Avoid Glaring Austrian Search
lights, Cut or Sink All Ob
structions, and Return
Safely to Own Base.
(Hy AtMM'iatrtl l'r0
Washington, Dec. 17.- Two Italian
torpedo boats under Lieutenant Com
mander Kwo composed the force
which made the daring raid into the
inner harbor at Trieste Sunday night, j
December ', and torpedoed two Aus- i
train battleships, one of which was !
seen to sink. Further details of the ;
exploit were gie in dispatches re
ceived by the Italian embassy today.'
The raid was planned when it was j
learned that the Austriaus were pre- I
paring to send from Trieste two ships j
of the Monarch type, with their '4(l- j
millimeter guns, to hemlihard the j
Italian coastal positions. I
A division of torpedo boats tinder 1
Captain I'ignatti was assigned to!
the task. The captain selected Lieu- I
tenant Commander Ki.o, with two j
boats to. make the dash into the liar-
NO TRANSFER OF
FIRST OF YEAR
Terms of Russo-German Armis-i
tice Arc Announced; Attacks
On Ships Are to Stop 1
in Arctic Zone.
Pctrograd. Dec. 17.--Thc terms of
llic lii-so-( ierman armistice, accord
ing to a statement issued here, obli
gate no traiisferrenec of troops until
January 14 (January I Russian); no
increase of troops on the fronts or on
the islands in the Moon sound or a
regrouping of forces.
The Germans are not to concentrate
troops between the lilack Sea and the
Baltic cast of fifteenth degree, of lon
gitude east of Greenwich. Intercourse
between the troops may be allowed
from sunrise to sunset.'
(.roups are limited to -o persons
at a time, who -may exchange news- Dr. kcrr 3 proposal that, as a prelim
papcrs and unsealed mails and w ho j inary step, an expert survey coinmis
may carry on trade and exchange 1 sion be appointed to look over the
articles of prime necessity.
A special agreement wil
hy the naval general stall regarding j
the extension of the armistice to the i
White sea and the Russian coast in
the Arctic zone. Jt is agreed also that
attacks on War and commercial ves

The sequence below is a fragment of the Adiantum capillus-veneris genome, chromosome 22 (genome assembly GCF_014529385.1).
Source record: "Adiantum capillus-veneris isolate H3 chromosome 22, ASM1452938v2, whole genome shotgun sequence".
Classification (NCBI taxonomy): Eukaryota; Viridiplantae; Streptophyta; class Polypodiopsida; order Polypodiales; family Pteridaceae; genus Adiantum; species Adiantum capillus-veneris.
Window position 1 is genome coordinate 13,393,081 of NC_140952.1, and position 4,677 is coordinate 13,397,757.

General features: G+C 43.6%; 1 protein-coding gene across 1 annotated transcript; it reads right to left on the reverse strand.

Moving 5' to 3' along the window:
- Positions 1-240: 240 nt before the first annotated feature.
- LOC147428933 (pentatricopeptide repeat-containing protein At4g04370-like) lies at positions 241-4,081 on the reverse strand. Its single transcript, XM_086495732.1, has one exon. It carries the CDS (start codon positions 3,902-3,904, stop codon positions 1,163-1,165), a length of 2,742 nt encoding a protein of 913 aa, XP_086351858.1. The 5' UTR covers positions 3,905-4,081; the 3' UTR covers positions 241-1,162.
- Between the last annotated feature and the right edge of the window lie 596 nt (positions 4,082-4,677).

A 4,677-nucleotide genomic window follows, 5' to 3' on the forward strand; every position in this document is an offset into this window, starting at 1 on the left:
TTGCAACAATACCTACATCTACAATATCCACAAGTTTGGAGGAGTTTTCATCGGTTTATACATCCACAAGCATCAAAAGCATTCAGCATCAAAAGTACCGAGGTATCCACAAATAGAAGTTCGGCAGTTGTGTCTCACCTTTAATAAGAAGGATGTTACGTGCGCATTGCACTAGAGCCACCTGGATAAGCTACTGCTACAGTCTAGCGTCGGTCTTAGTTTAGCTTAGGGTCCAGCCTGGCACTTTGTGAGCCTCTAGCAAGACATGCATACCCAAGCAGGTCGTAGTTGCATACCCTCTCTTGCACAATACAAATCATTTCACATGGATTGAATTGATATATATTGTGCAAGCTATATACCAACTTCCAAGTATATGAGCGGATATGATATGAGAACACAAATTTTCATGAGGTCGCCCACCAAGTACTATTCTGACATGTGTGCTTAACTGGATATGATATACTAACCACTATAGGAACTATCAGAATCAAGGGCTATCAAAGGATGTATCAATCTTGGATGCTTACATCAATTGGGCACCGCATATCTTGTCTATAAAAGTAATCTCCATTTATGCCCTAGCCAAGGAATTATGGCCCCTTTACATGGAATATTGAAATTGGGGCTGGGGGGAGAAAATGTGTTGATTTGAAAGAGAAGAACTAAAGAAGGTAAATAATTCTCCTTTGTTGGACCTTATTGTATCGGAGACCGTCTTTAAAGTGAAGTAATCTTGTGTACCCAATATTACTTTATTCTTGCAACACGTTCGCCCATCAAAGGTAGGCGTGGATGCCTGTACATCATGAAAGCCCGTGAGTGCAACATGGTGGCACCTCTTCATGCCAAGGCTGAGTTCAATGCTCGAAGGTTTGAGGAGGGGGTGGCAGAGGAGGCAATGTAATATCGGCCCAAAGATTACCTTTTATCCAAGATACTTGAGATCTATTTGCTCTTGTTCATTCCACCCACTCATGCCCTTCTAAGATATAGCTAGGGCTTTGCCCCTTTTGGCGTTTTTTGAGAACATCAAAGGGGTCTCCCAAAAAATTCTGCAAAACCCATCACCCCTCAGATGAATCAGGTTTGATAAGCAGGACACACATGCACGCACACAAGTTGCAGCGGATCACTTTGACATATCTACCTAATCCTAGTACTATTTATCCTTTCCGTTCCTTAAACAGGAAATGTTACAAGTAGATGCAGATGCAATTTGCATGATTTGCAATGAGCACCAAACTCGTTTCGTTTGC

sels must stop in these regions, in
order to avoid attacks in other seas.
Demarcation Line Fixed.
The armistice on the naval front cin
braccs all of the lilack sea and the
Baltic sea iast of the meridian 13 de
grees east of (jreenvvieh. The demar
cation line fixed for the lilack sea is
from the light house of Slinka to the
estuary, of the Danube to Cape Garos.
In the lialtic the line runs from
Reogutl to the western r coast of
Worms island to the Island og Bag
sher to Khegarne.
Russian w ar vessels 'must not cross
south of this line, and the other par
ties must nut go north. The Russian I
government guarantees that th
tente war vessels will obey the. rules
, of this provision and that Russian
; warships will not he allowed to sail
among the Aland islands.
I The text of the armistice agree
: men! follows:
I "Between the representatives of the
j higher command of Russia on the one
; hand, and of Bulgaria. Germany, Aus
; iria-Hungary and Turkey on the
j other hand, for the purpose of achiev
; ing a lasting and honorable peace be
1 tvveen both parties, the following
'armistice is concluded:
' Arrpistice Begins Today.
"The armistice shall begin on De
cember 4 (December 17) at - o'clock
' in the afternoon and continue until
January I (January 14). The con
tracting parlies have the right to
lucak the armistice hy giving seven
days' notice. Unless notice is given
the armistice automatically continues.